Dean Bonner addresses student discipline during Oakwatch appearance

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Dean Bonner addresses student discipline during Oakwatch appearance

By Stephen Caruso / Contributing Editor

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Five years ago, when Oakwatch was founded to fight the loud parties, littering and hooligan-esque crime of Pitt students, Oakland resident Janice Lorenz joined because of one goal.

“We’re trying to ferment a sense of community,” Lorenz said.

After a school year many residents anecdotally called “the best” they can remember, Pitt’s Vice Provost and Dean of Students Kenyon Bonner spoke to Oakwatch Tuesday at the Oakland Career Center to discuss what the University has done to address those concerns.

Bonner covered three main issues during the meeting — student responsibility, conduct and parking within Oakland — all part of “how to educate students they are joining not just the campus community but the Oakland community.”

On the first issue, Bonner mentioned the addition of pages to the over-occupancy code — which mandates no more than three unrelated people live together in a single family home — among other points to remind students living off campus comes with limitations.

He also touched on how Pitt’s student programming attempts, with “late night programming [as] a top priority,”  to give students alternatives to a night of drinking at South Oakland house parties.

As for student conduct, Bonner brought up Pitt and Pitt’s police success in tamping down on students’ excessive celebrations after disruptive parties like the Steelers’ 2009 Super Bowl win — where students burned couches in the streets — and the old tradition of “Semple Fest,” where Pitt students take over Semple Street from Louisa to Bates streets for an outdoor party.

“Sometimes [students] make bad decisions,” Bonner said.

To address these decisions, Pitt police have been taking a more complete approach within the neighborhood to stopping disruptive parties as they happen instead of waiting for a complaint, says Pitt police officer Guy Johnson. This includes police patrols of Oakland during weekend nights, where officers have the autonomy to go after any noticeable disturbances.

“[Officers] are responding to what they hear and see,” Johnson said.

Upon breaking up a party pre-emptively — and avoiding a 911 call that distracts city police resources — the police will either issue their own citation or informally pass the student’s information along to student conduct. Then Pitt police will show up at the house for a “knock and talk,” where they go over the incident with the residents.

“It’s a way of letting [students] know we’re paying attention,” Johnson said.

City police are planning their own actions for Aug. 25 through 27. Commander Dan Herrmann mentioned plans for a “hot stove” action by police as a show of force to new students, breaking up parties and issuing citations as needed to prove their authority within South Oakland and parts of Carnegie Mellon University’s campus.

“We’re the bad guys,” Herrmann said jokingly of the sweep.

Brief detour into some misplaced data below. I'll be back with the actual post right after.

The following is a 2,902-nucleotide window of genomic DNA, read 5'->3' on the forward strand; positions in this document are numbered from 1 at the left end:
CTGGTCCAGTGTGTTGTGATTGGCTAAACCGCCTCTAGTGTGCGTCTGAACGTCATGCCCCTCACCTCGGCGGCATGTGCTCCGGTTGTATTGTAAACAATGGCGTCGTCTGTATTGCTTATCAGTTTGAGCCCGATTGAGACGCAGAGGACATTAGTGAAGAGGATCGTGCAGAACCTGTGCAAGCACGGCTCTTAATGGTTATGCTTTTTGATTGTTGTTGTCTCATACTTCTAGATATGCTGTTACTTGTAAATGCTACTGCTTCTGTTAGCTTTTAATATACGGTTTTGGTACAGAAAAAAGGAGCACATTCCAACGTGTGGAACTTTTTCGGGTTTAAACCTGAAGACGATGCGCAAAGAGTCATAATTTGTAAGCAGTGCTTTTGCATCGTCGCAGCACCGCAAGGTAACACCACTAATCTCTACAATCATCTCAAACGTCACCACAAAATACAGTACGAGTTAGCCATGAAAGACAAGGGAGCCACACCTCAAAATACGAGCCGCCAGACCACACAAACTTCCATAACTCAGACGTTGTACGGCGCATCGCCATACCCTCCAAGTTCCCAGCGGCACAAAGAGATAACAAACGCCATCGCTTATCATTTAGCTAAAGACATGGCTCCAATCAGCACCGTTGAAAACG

The plan will cost nearly $2,000 a night in overtime pay for the personnel involved — four officers and a supervisor — which, while appreciated by Oakwatch members, left some wanting clear results.

Hanson Kappelman, Oakwatch co-founder and president, looks at this investment in police presence and wishes for more concrete results than assurances from residents.

“We tried early on to get statistics [from the universities],” Kappelman said, referring to Pitt, CMU, Carlow University and others within Oakland. “They all said no.”

Such police actions tie into how Kappelman views most of the action taken by Pitt and police since the founding of Oakwatch.

“A lot of what is happening is top-down,” Kappelman said.

And while it seems its effects are working, Kappelman knows a full “cultural change” requires more student involvement. Both Kappelman and Oakland residents at the meeting called for Pitt’s Student Government Board to set up of off-campus resident advisors, or “neighborhood ambassador programs,” to give Oakland residents a student contact to voice concerns to.

Bonner was less than committal to implementing such a program. After looking at other universities’ iterations, the vice provost isn’t sure that approach would be effective.

“We’ve talked about it, but … not this this year,” Bonner said.

Bonner also briefly addressed off campus sexual assault, reiterating the issue’s importance to the University and him personally.

“One sexual assault is one too many,” Bonner said. He also described a “sickening feeling” he gets whenever such a case shows up in front of him.

As for student parking, Bonner reiterated students ability to use Port Authority buses with their Pitt ID as proof the University does not encourage students to bring cars to campus, tightening Oakland’s spare parking space supply.

“As someone who commutes into Oakland everyday, I wish none of our students had cars on campus,” Bonner said.

During his appearance, Bonner did offer one bold prediction.

Looking ahead to football season, Bonner mentioned the University had already started a task force to deal with any unruly bashes that resulted from the Pitt-Penn State game Sept. 10.

“When we beat Penn State, we will be prepared,” Bonner said to laughter.

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